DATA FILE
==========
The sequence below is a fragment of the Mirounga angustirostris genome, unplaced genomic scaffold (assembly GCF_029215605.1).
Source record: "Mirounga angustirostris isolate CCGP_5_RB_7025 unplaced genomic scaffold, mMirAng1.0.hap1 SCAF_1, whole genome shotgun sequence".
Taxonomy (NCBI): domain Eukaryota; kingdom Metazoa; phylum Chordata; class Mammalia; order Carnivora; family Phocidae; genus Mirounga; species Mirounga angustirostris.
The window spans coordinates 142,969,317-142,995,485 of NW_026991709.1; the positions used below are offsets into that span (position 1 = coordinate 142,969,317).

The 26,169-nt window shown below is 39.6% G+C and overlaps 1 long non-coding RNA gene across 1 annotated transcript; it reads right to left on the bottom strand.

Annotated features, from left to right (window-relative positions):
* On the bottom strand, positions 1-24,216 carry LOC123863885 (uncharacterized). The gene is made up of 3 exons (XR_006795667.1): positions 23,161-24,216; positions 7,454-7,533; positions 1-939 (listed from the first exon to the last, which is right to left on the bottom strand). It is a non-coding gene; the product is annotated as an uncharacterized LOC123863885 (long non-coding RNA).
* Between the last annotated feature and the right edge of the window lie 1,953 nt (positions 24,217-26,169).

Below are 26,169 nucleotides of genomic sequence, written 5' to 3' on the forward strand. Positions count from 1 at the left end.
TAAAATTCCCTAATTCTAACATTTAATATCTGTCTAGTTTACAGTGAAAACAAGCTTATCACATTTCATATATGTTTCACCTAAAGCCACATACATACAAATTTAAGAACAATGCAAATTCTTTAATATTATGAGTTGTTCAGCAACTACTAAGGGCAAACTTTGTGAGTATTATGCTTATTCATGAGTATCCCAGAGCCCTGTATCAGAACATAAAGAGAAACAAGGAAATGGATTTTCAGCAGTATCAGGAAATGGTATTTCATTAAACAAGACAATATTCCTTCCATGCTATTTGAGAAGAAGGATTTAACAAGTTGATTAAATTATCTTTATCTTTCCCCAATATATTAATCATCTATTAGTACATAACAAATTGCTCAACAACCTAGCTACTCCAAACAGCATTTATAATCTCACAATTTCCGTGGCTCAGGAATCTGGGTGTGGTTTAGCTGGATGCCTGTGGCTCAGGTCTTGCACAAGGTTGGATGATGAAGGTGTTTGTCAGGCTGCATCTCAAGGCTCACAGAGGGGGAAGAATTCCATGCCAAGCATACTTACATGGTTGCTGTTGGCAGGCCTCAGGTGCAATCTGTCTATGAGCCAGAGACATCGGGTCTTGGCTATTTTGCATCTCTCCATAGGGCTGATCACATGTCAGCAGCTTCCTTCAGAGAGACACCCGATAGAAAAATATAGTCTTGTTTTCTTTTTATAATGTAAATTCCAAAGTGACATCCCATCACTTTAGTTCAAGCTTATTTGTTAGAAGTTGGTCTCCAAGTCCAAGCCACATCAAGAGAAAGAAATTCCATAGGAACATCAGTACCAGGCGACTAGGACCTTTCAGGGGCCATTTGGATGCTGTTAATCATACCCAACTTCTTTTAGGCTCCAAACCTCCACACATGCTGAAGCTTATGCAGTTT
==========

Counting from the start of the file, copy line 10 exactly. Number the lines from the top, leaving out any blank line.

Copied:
TAAAATTCCCTAATTCTAACATTTAATATCTGTCTAGTTTACAGTGAAAACAAGCTTATCACATTTCATATATGTTTCACCTAAAGCCACATACATACAAATTTAAGAACAATGCAAATTCTTTAATATTATGAGTTGTTCAGCAACTACTAAGGGCAAACTTTGTGAGTATTATGCTTATTCATGAGTATCCCAGAGCCCTGTATCAGAACATAAAGAGAAACAAGGAAATGGATTTTCAGCAGTATCAGGAAATGGTATTTCATTAAACAAGACAATATTCCTTCCATGCTATTTGAGAAGAAGGATTTAACAAGTTGATTAAATTATCTTTATCTTTCCCCAATATATTAATCATCTATTAGTACATAACAAATTGCTCAACAACCTAGCTACTCCAAACAGCATTTATAATCTCACAATTTCCGTGGCTCAGGAATCTGGGTGTGGTTTAGCTGGATGCCTGTGGCTCAGGTCTTGCACAAGGTTGGATGATGAAGGTGTTTGTCAGGCTGCATCTCAAGGCTCACAGAGGGGGAAGAATTCCATGCCAAGCATACTTACATGGTTGCTGTTGGCAGGCCTCAGGTGCAATCTGTCTATGAGCCAGAGACATCGGGTCTTGGCTATTTTGCATCTCTCCATAGGGCTGATCACATGTCAGCAGCTTCCTTCAGAGAGACACCCGATAGAAAAATATAGTCTTGTTTTCTTTTTATAATGTAAATTCCAAAGTGACATCCCATCACTTTAGTTCAAGCTTATTTGTTAGAAGTTGGTCTCCAAGTCCAAGCCACATCAAGAGAAAGAAATTCCATAGGAACATCAGTACCAGGCGACTAGGACCTTTCAGGGGCCATTTGGATGCTGTTAATCATACCCAACTTCTTTTAGGCTCCAAACCTCCACACATGCTGAAGCTTATGCAGTTT